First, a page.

- Thursday at 1:50 pm in Room 10A another of our new members, Zack Brym, will be giving a talk on his masters research on controls on the invasion of an exotic shrub.
- Thursday at 4 pm in Room 8 Sarah Supp will give a talk on her work looking at the impacts of experimental manipulations on macroecological patterns (highlighted as a talk to see by Oiko’s blog)
- And last, but certainly not least, bright and early Friday morning at 8 am in Room 8 Kate Thibault (who has now moved on to fame and fortune at NEON) will be presenting on our work using maximum entropy models to predict the species abundance distributions of 16,000 communities.
Very cool. I’m curious, how do you think this will compare/contrast/fight with the Data One project – https://www.dataone.org/ – or is this a different beast altogether?
As I started to answer it I realized that my thoughts on the matter were better served by a full post, both because they are a bit lengthy and because I don’t actually know much about DataONE and would love to have some of their folks come by, correct my mistaken impressions, and just chat about this stuff in general.
To begin with I should say that I’m still trying to figure this out myself, both because I’m still figuring out exactly what DataONE is going to be, and because EcologicalData is still evolving. I think that both projects goals could be largely defined as “Organizing Ecology’s Data,” but that’s a pretty difficult task, involving a lot of components and a lot of different ways to tackle them. So, my general perspective is that the more folks we have trying the merrier. I suspect there will be plenty of room for multiple related projects, but I’d be just as happy (even happier probably) if we could eventually find a single centralized location for handling all of this. All I want is solution to the challenge.
But, to get to the question at hand, here are the differences I see based on my current understanding of DataONE:
1. Approach. There are currently two major paradigms for organizing large amounts of information. The first is to figure out a way to tell computers how to do it for us (e.g., Google), the second is to crowdsource it’s development and curation (e.g., Wikipedia). DataONE is taking the computer based approach. It’s heavy on metadata, ontologies, etc. The goal is to manage the complexities of ecological data by providing the computer with very detailed descriptions of the data that it can understand. We’re taking the human approach, keeping things simple and trying to leverage the collective knowledge and effort of the field. As part of this difference in approach I suspect that EcologicalData will be much more interactive and community driven (the goal is for the community to actually run the site, just like Wikipedia) whereas DataONE will tend to be more centralized and hierarchical. I honestly couldn’t tell you which will turn out better (perhaps the two approaches will each turn out to be better for different things) but I’m really glad that we’re trying both at the same time to figure out what will work and where their relative strengths might be.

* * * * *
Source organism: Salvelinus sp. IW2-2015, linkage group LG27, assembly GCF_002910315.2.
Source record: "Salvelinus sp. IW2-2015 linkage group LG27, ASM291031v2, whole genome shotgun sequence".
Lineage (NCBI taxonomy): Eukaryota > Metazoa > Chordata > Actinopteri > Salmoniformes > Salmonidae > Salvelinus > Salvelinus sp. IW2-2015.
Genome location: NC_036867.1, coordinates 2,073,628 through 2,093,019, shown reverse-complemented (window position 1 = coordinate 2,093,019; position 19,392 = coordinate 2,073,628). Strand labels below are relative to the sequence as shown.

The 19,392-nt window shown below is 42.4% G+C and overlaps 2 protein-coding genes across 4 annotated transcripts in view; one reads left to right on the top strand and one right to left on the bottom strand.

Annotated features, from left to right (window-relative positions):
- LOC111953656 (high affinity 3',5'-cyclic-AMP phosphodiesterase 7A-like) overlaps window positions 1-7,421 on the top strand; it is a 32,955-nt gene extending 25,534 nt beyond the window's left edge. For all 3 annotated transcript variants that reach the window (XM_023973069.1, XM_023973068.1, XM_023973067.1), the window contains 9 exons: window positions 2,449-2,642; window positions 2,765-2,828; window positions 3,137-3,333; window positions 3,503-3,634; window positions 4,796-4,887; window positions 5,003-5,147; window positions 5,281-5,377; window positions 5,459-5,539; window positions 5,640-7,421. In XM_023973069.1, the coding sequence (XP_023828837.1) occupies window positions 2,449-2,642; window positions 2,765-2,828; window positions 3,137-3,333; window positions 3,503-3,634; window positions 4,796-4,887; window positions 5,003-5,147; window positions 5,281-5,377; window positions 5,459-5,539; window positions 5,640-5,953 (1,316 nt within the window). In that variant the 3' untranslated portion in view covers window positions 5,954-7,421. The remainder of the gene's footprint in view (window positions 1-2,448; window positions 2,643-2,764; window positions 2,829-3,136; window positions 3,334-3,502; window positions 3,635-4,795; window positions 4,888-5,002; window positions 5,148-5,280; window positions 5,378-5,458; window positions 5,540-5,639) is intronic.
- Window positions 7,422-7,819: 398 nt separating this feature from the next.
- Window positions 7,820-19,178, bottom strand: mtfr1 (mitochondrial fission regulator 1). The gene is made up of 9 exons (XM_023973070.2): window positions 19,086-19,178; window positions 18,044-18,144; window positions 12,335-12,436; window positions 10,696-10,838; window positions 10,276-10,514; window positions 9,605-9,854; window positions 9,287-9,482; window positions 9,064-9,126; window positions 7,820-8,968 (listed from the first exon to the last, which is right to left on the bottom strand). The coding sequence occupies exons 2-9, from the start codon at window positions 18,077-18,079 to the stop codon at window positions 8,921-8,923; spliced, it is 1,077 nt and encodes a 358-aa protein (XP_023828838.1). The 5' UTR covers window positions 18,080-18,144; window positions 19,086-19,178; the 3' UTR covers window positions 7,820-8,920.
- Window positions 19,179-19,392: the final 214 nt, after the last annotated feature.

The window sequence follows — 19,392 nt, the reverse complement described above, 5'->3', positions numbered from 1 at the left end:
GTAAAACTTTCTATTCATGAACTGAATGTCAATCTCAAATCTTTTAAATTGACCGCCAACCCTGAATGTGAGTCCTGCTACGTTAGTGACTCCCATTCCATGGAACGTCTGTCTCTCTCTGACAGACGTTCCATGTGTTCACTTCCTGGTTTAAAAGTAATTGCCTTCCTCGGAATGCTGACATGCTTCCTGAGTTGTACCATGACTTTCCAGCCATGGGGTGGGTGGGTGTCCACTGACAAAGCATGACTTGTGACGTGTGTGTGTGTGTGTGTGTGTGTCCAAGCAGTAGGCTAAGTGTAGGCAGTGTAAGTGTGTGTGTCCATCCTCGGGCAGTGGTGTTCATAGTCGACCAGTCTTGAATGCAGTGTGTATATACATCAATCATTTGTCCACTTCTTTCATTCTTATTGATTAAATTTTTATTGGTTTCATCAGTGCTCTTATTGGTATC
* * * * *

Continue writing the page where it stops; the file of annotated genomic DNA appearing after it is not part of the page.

2. Actually serving data. DataONE will do this; we won’t. This is part of the difference in approach. If the computer can handle all of the thinking with respect to the data then you want it to do that and just spit out what you want. Centralizing the distribution of heterogeneous data is a really complicated task and I’m excited the folks at DataONE are tackling the challenge.
a. One of the other challenges for serving data is that is that you have to get all of the folks who “own” the data to let you provide it. This is one of the reasons I came up with the Data Wiki idea. By serving as a portal it helps circumvent the challenges of getting all of the individual stake holders to agree to participate.
b. We do provide a tool for data acquisition, the EcoData Retriever, that likewise focuses on circumventing the need to negotiate with data providers by allowing each individual investigator to automatically download the data from the source. But, this just sets up each dataset independently, whereas I’m presuming that DataONE will let you just run one big query of all the data (which I’m totally looking forward to by the way) .